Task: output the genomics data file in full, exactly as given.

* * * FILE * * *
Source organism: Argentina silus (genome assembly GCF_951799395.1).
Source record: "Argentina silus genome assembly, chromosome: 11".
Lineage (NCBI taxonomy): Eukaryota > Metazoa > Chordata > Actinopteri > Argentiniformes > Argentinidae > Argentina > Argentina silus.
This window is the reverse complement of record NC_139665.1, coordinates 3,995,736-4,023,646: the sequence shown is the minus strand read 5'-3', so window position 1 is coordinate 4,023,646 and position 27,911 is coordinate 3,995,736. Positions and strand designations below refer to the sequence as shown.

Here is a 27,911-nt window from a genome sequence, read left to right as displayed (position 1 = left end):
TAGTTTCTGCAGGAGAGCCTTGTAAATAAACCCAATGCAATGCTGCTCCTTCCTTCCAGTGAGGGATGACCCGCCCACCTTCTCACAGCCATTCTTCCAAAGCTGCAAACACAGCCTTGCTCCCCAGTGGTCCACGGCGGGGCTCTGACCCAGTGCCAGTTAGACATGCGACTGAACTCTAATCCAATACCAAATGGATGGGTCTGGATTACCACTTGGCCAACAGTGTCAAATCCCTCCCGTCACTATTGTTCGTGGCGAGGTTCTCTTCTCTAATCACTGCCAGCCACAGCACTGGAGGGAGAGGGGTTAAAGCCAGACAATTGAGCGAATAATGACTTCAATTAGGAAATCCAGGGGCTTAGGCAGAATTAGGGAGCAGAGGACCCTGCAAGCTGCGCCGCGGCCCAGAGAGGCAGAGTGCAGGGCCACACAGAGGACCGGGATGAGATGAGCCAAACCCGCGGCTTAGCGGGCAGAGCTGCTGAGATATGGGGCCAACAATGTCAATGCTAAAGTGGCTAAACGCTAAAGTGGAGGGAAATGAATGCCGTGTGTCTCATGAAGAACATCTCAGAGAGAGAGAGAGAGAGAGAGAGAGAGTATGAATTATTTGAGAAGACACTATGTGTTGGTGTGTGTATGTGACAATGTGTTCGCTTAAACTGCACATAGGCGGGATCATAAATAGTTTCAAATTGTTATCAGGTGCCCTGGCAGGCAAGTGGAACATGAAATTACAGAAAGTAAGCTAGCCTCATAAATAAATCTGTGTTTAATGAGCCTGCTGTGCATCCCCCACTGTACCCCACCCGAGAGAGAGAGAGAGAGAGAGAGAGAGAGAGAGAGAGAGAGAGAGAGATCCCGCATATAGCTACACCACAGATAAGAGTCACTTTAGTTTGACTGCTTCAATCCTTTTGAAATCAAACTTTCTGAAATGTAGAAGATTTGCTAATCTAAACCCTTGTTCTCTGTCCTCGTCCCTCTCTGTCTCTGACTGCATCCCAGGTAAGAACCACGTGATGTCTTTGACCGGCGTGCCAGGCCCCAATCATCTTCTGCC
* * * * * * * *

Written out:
Source organism: Argentina silus (genome assembly GCF_951799395.1).
Source record: "Argentina silus genome assembly, chromosome: 11".
Lineage (NCBI taxonomy): Eukaryota > Metazoa > Chordata > Actinopteri > Argentiniformes > Argentinidae > Argentina > Argentina silus.
This window is the reverse complement of record NC_139665.1, coordinates 3,995,736-4,023,646: the sequence shown is the minus strand read 5'-3', so window position 1 is coordinate 4,023,646 and position 27,911 is coordinate 3,995,736. Positions and strand designations below refer to the sequence as shown.

Here is a 27,911-nt window from a genome sequence, read left to right as displayed (position 1 = left end):
TAGTTTCTGCAGGAGAGCCTTGTAAATAAACCCAATGCAATGCTGCTCCTTCCTTCCAGTGAGGGATGACCCGCCCACCTTCTCACAGCCATTCTTCCAAAGCTGCAAACACAGCCTTGCTCCCCAGTGGTCCACGGCGGGGCTCTGACCCAGTGCCAGTTAGACATGCGACTGAACTCTAATCCAATACCAAATGGATGGGTCTGGATTACCACTTGGCCAACAGTGTCAAATCCCTCCCGTCACTATTGTTCGTGGCGAGGTTCTCTTCTCTAATCACTGCCAGCCACAGCACTGGAGGGAGAGGGGTTAAAGCCAGACAATTGAGCGAATAATGACTTCAATTAGGAAATCCAGGGGCTTAGGCAGAATTAGGGAGCAGAGGACCCTGCAAGCTGCGCCGCGGCCCAGAGAGGCAGAGTGCAGGGCCACACAGAGGACCGGGATGAGATGAGCCAAACCCGCGGCTTAGCGGGCAGAGCTGCTGAGATATGGGGCCAACAATGTCAATGCTAAAGTGGCTAAACGCTAAAGTGGAGGGAAATGAATGCCGTGTGTCTCATGAAGAACATCTCAGAGAGAGAGAGAGAGAGAGAGAGAGAGTATGAATTATTTGAGAAGACACTATGTGTTGGTGTGTGTATGTGACAATGTGTTCGCTTAAACTGCACATAGGCGGGATCATAAATAGTTTCAAATTGTTATCAGGTGCCCTGGCAGGCAAGTGGAACATGAAATTACAGAAAGTAAGCTAGCCTCATAAATAAATCTGTGTTTAATGAGCCTGCTGTGCATCCCCCACTGTACCCCACCCGAGAGAGAGAGAGAGAGAGAGAGAGAGAGAGAGAGAGAGAGAGAGAGATCCCGCATATAGCTACACCACAGATAAGAGTCACTTTAGTTTGACTGCTTCAATCCTTTTGAAATCAAACTTTCTGAAATGTAGAAGATTTGCTAATCTAAACCCTTGTTCTCTGTCCTCGTCCCTCTCTGTCTCTGACTGCATCCCAGGTAAGAACCACGTGATGTCTTTGACCGGCGTGCCAGGCCCCAATCATCTTCTGCC